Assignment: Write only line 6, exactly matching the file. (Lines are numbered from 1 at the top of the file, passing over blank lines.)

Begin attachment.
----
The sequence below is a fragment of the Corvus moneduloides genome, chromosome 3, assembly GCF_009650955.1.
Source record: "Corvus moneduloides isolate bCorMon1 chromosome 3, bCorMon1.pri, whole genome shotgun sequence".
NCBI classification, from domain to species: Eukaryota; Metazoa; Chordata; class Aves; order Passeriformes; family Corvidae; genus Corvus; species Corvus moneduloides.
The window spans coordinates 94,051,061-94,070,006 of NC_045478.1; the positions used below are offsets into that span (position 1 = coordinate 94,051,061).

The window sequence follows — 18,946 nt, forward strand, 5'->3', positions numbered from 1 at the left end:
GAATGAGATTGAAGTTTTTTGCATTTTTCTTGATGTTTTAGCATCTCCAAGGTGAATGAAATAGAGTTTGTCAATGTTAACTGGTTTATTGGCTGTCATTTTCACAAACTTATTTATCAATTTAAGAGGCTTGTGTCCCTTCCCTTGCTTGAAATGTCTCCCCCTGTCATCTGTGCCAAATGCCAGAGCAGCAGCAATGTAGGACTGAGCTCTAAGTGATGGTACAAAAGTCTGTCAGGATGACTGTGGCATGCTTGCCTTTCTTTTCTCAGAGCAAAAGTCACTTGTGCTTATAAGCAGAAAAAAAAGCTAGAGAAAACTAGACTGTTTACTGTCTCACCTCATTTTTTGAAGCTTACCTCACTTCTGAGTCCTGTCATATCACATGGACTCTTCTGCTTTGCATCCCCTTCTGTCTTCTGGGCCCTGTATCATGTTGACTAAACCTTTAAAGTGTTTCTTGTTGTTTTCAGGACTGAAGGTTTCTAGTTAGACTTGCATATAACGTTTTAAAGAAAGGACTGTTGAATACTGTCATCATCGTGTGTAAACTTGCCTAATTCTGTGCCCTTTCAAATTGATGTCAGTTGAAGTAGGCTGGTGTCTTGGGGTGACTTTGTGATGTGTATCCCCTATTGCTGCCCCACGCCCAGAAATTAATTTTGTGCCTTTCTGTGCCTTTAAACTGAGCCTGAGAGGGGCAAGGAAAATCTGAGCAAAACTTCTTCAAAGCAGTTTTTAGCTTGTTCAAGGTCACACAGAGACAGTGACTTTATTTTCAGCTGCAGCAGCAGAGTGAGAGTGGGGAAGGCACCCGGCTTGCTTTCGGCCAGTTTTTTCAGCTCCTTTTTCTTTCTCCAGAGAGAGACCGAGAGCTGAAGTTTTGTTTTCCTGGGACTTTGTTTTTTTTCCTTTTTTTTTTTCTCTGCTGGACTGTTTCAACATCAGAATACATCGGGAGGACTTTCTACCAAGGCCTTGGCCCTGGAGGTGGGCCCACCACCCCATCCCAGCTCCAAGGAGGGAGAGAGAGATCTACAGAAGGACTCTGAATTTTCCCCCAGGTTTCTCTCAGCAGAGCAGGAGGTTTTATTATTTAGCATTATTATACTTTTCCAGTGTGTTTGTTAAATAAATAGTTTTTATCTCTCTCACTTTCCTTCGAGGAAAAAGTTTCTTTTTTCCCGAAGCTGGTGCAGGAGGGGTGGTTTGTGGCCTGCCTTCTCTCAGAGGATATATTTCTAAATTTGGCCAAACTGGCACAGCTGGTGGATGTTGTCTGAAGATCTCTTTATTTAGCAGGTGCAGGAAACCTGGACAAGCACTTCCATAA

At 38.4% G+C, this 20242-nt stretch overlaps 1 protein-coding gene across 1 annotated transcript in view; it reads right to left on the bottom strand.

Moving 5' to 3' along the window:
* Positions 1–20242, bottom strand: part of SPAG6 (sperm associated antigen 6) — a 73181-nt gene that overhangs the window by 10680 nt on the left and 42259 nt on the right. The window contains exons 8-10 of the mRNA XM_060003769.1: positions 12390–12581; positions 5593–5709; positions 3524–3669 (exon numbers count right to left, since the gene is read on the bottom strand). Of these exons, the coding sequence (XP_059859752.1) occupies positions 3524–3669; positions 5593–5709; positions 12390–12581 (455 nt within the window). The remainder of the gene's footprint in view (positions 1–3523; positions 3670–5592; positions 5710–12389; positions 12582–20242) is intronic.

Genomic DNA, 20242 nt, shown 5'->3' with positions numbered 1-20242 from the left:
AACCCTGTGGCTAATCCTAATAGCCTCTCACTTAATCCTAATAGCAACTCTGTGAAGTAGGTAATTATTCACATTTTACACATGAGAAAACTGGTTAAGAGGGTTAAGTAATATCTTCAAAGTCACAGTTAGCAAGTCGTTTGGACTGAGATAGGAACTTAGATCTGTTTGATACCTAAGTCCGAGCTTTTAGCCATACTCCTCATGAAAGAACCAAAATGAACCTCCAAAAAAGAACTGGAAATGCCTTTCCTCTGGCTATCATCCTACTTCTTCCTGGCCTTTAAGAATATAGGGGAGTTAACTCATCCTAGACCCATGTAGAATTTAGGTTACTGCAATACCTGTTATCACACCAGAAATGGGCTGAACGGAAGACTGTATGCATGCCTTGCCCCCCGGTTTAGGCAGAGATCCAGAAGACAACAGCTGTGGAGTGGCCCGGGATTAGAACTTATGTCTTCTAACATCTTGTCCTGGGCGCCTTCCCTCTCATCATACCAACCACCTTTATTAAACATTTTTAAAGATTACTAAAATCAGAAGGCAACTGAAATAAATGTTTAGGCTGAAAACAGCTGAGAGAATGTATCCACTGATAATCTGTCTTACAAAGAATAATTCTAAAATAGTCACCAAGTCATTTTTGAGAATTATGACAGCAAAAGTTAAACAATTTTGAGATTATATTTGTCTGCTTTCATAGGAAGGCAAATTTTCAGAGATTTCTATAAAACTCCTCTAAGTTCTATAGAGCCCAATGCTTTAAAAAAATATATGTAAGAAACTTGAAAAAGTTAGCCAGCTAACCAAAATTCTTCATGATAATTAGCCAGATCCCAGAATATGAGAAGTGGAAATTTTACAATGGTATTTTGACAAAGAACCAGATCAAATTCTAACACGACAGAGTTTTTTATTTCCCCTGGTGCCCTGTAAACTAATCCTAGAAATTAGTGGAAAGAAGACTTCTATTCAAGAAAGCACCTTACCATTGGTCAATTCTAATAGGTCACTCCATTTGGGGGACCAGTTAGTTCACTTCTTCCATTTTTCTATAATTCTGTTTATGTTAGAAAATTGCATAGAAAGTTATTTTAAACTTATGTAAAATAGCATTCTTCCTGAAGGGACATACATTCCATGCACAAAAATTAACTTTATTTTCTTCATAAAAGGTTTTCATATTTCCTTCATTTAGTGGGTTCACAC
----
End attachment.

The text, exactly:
GAATGAGATTGAAGTTTTTTGCATTTTTCTTGATGTTTTAGCATCTCCAAGGTGAATGAAATAGAGTTTGTCAATGTTAACTGGTTTATTGGCTGTCATTTTCACAAACTTATTTATCAATTTAAGAGGCTTGTGTCCCTTCCCTTGCTTGAAATGTCTCCCCCTGTCATCTGTGCCAAATGCCAGAGCAGCAGCAATGTAGGACTGAGCTCTAAGTGATGGTACAAAAGTCTGTCAGGATGACTGTGGCATGCTTGCCTTTCTTTTCTCAGAGCAAAAGTCACTTGTGCTTATAAGCAGAAAAAAAAGCTAGAGAAAACTAGACTGTTTACTGTCTCACCTCATTTTTTGAAGCTTACCTCACTTCTGAGTCCTGTCATATCACATGGACTCTTCTGCTTTGCATCCCCTTCTGTCTTCTGGGCCCTGTATCATGTTGACTAAACCTTTAAAGTGTTTCTTGTTGTTTTCAGGACTGAAGGTTTCTAGTTAGACTTGCATATAACGTTTTAAAGAAAGGACTGTTGAATACTGTCATCATCGTGTGTAAACTTGCCTAATTCTGTGCCCTTTCAAATTGATGTCAGTTGAAGTAGGCTGGTGTCTTGGGGTGACTTTGTGATGTGTATCCCCTATTGCTGCCCCACGCCCAGAAATTAATTTTGTGCCTTTCTGTGCCTTTAAACTGAGCCTGAGAGGGGCAAGGAAAATCTGAGCAAAACTTCTTCAAAGCAGTTTTTAGCTTGTTCAAGGTCACACAGAGACAGTGACTTTATTTTCAGCTGCAGCAGCAGAGTGAGAGTGGGGAAGGCACCCGGCTTGCTTTCGGCCAGTTTTTTCAGCTCCTTTTTCTTTCTCCAGAGAGAGACCGAGAGCTGAAGTTTTGTTTTCCTGGGACTTTGTTTTTTTTCCTTTTTTTTTTTCTCTGCTGGACTGTTTCAACATCAGAATACATCGGGAGGACTTTCTACCAAGGCCTTGGCCCTGGAGGTGGGCCCACCACCCCATCCCAGCTCCAAGGAGGGAGAGAGAGATCTACAGAAGGACTCTGAATTTTCCCCCAGGTTTCTCTCAGCAGAGCAGGAGGTTTTATTATTTAGCATTATTATACTTTTCCAGTGTGTTTGTTAAATAAATAGTTTTTATCTCTCTCACTTTCCTTCGAGGAAAAAGTTTCTTTTTTCCCGAAGCTGGTGCAGGAGGGGTGGTTTGTGGCCTGCCTTCTCTCAGAGGATATATTTCTAAATTTGGCCAAACTGGCACAGCTGGTGGATGTTGTCTGAAGATCTCTTTATTTAGCAGGTGCAGGAAACCTGGACAAGCACTTCCATAA